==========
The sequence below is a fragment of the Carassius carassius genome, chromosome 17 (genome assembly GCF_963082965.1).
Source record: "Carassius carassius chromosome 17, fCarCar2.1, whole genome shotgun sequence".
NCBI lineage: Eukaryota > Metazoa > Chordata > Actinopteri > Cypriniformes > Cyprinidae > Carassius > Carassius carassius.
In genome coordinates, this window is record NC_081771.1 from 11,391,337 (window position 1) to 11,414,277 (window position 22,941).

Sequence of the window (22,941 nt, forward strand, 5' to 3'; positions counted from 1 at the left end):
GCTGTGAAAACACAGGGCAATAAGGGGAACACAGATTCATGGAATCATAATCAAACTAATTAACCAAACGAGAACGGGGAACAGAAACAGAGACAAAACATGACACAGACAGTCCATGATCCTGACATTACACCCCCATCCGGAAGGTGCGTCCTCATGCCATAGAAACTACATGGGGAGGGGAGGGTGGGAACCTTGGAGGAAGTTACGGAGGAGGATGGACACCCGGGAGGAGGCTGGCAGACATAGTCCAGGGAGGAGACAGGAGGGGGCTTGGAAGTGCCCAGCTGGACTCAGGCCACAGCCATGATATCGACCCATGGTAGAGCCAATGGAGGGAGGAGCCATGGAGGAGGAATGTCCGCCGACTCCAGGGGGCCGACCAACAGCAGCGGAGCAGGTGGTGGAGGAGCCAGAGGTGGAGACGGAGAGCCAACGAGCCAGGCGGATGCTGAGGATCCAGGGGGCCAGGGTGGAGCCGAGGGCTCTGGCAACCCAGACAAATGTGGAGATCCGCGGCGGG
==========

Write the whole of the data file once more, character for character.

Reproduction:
The sequence below is a fragment of the Carassius carassius genome, chromosome 17 (genome assembly GCF_963082965.1).
Source record: "Carassius carassius chromosome 17, fCarCar2.1, whole genome shotgun sequence".
NCBI lineage: Eukaryota > Metazoa > Chordata > Actinopteri > Cypriniformes > Cyprinidae > Carassius > Carassius carassius.
In genome coordinates, this window is record NC_081771.1 from 11,391,337 (window position 1) to 11,414,277 (window position 22,941).

Sequence of the window (22,941 nt, forward strand, 5' to 3'; positions counted from 1 at the left end):
GCTGTGAAAACACAGGGCAATAAGGGGAACACAGATTCATGGAATCATAATCAAACTAATTAACCAAACGAGAACGGGGAACAGAAACAGAGACAAAACATGACACAGACAGTCCATGATCCTGACATTACACCCCCATCCGGAAGGTGCGTCCTCATGCCATAGAAACTACATGGGGAGGGGAGGGTGGGAACCTTGGAGGAAGTTACGGAGGAGGATGGACACCCGGGAGGAGGCTGGCAGACATAGTCCAGGGAGGAGACAGGAGGGGGCTTGGAAGTGCCCAGCTGGACTCAGGCCACAGCCATGATATCGACCCATGGTAGAGCCAATGGAGGGAGGAGCCATGGAGGAGGAATGTCCGCCGACTCCAGGGGGCCGACCAACAGCAGCGGAGCAGGTGGTGGAGGAGCCAGAGGTGGAGACGGAGAGCCAACGAGCCAGGCGGATGCTGAGGATCCAGGGGGCCAGGGTGGAGCCGAGGGCTCTGGCAACCCAGACAAATGTGGAGATCCGCGGCGGG